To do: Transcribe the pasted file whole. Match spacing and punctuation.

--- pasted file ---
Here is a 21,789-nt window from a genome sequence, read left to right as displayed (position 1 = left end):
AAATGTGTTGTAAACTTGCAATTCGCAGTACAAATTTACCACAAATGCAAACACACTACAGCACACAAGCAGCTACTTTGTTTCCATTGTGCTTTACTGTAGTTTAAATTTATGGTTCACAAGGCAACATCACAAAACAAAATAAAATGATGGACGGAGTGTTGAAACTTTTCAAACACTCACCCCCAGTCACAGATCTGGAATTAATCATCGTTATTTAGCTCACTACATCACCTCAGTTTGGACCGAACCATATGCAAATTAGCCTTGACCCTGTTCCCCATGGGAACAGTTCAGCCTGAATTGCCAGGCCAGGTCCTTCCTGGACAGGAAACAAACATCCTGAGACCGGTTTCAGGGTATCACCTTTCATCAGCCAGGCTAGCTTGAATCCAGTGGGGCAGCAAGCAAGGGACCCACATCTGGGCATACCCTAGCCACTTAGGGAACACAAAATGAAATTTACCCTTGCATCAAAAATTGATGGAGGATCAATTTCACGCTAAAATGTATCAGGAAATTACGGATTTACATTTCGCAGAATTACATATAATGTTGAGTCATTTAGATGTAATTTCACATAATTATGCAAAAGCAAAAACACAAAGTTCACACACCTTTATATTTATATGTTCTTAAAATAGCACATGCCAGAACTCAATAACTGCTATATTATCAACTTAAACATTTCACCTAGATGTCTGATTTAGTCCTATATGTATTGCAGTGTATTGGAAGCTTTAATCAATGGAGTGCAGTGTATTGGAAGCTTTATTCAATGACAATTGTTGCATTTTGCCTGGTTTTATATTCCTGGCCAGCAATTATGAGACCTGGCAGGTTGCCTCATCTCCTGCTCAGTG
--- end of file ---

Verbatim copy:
Here is a 21,789-nt window from a genome sequence, read left to right as displayed (position 1 = left end):
AAATGTGTTGTAAACTTGCAATTCGCAGTACAAATTTACCACAAATGCAAACACACTACAGCACACAAGCAGCTACTTTGTTTCCATTGTGCTTTACTGTAGTTTAAATTTATGGTTCACAAGGCAACATCACAAAACAAAATAAAATGATGGACGGAGTGTTGAAACTTTTCAAACACTCACCCCCAGTCACAGATCTGGAATTAATCATCGTTATTTAGCTCACTACATCACCTCAGTTTGGACCGAACCATATGCAAATTAGCCTTGACCCTGTTCCCCATGGGAACAGTTCAGCCTGAATTGCCAGGCCAGGTCCTTCCTGGACAGGAAACAAACATCCTGAGACCGGTTTCAGGGTATCACCTTTCATCAGCCAGGCTAGCTTGAATCCAGTGGGGCAGCAAGCAAGGGACCCACATCTGGGCATACCCTAGCCACTTAGGGAACACAAAATGAAATTTACCCTTGCATCAAAAATTGATGGAGGATCAATTTCACGCTAAAATGTATCAGGAAATTACGGATTTACATTTCGCAGAATTACATATAATGTTGAGTCATTTAGATGTAATTTCACATAATTATGCAAAAGCAAAAACACAAAGTTCACACACCTTTATATTTATATGTTCTTAAAATAGCACATGCCAGAACTCAATAACTGCTATATTATCAACTTAAACATTTCACCTAGATGTCTGATTTAGTCCTATATGTATTGCAGTGTATTGGAAGCTTTAATCAATGGAGTGCAGTGTATTGGAAGCTTTATTCAATGACAATTGTTGCATTTTGCCTGGTTTTATATTCCTGGCCAGCAATTATGAGACCTGGCAGGTTGCCTCATCTCCTGCTCAGTG